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### Equation for a non-state property?

Posted: **Wed Jan 10, 2018 10:12 pm**

by **Wilson Yeh 1L**

So I know that a state property is not dependent on path taken, but rather just final - initial. However, for a non-state property like work and heat, what would be the equation to solve for it?

### Re: Equation for a non-state property?

Posted: **Wed Jan 10, 2018 10:14 pm**

by **Anna Okabe**

In a sense it is like finding the total distance traveled by a particle. You add up all the distances (changes) it undergoes and add them together, disregarding negatives.

### Re: Equation for a non-state property?

Posted: **Wed Jan 10, 2018 11:03 pm**

by **Mia Navarro 1D**

The sum of the two non-state properties, work and heat, creates an equation that is a state property. Each of the two is dependent on the process of achieving the final from the initial, making the result not constant.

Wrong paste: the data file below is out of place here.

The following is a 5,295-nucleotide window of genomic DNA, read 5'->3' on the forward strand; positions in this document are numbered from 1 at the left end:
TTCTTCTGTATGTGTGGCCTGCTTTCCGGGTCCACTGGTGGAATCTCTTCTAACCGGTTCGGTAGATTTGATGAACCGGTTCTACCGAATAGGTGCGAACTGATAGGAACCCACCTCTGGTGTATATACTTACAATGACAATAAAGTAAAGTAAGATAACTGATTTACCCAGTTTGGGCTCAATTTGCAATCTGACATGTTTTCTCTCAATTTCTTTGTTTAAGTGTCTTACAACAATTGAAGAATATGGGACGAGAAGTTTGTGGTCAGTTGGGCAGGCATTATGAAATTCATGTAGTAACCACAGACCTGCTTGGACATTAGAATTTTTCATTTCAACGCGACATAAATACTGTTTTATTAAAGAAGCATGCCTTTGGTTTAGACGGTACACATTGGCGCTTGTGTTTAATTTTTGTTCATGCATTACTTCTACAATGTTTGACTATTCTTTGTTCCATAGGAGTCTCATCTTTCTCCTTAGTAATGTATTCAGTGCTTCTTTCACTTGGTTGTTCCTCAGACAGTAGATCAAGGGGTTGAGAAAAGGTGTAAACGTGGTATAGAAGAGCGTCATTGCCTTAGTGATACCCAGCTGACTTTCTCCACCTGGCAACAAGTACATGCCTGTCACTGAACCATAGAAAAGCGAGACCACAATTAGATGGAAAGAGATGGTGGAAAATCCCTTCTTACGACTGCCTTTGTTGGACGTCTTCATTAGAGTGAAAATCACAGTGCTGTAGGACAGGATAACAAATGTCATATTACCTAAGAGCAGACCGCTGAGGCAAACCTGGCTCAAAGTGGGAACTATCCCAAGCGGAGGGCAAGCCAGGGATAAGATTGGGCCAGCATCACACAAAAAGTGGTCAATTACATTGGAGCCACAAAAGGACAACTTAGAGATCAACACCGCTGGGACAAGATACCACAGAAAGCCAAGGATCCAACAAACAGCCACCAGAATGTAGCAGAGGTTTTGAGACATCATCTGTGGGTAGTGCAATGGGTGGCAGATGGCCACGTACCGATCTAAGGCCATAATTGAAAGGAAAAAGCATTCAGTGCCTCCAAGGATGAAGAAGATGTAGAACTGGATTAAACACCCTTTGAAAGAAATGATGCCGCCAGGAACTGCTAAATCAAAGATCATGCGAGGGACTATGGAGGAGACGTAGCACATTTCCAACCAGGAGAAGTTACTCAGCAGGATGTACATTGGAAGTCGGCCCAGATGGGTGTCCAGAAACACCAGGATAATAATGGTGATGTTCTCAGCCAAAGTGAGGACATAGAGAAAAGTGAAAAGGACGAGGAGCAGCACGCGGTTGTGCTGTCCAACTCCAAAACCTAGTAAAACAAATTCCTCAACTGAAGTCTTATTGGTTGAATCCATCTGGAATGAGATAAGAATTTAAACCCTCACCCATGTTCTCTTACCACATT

### Re: Equation for a non-state property?

Posted: **Thu Jan 11, 2018 12:29 am**

by **Beza Ayalew 1I**

I think Wilson Yeh wants to know of there is a standard equation that can be applied to situations involving heat or other not state properties that we will have to know? or is the value subjective depending on the situation?

### Re: Equation for a non-state property?

Posted: **Thu Jan 11, 2018 2:16 am**

by **Kyle Sheu 1C**

For expansion work under constant external pressure, you can use the eq. w = -P_{external} * deltaV to calculate the work done by the system. There's also a table somewhere in the beginning of Chapter 8, which if I remember correctly, lists various types of work.

As for heat, when pressure is constant, q = delta H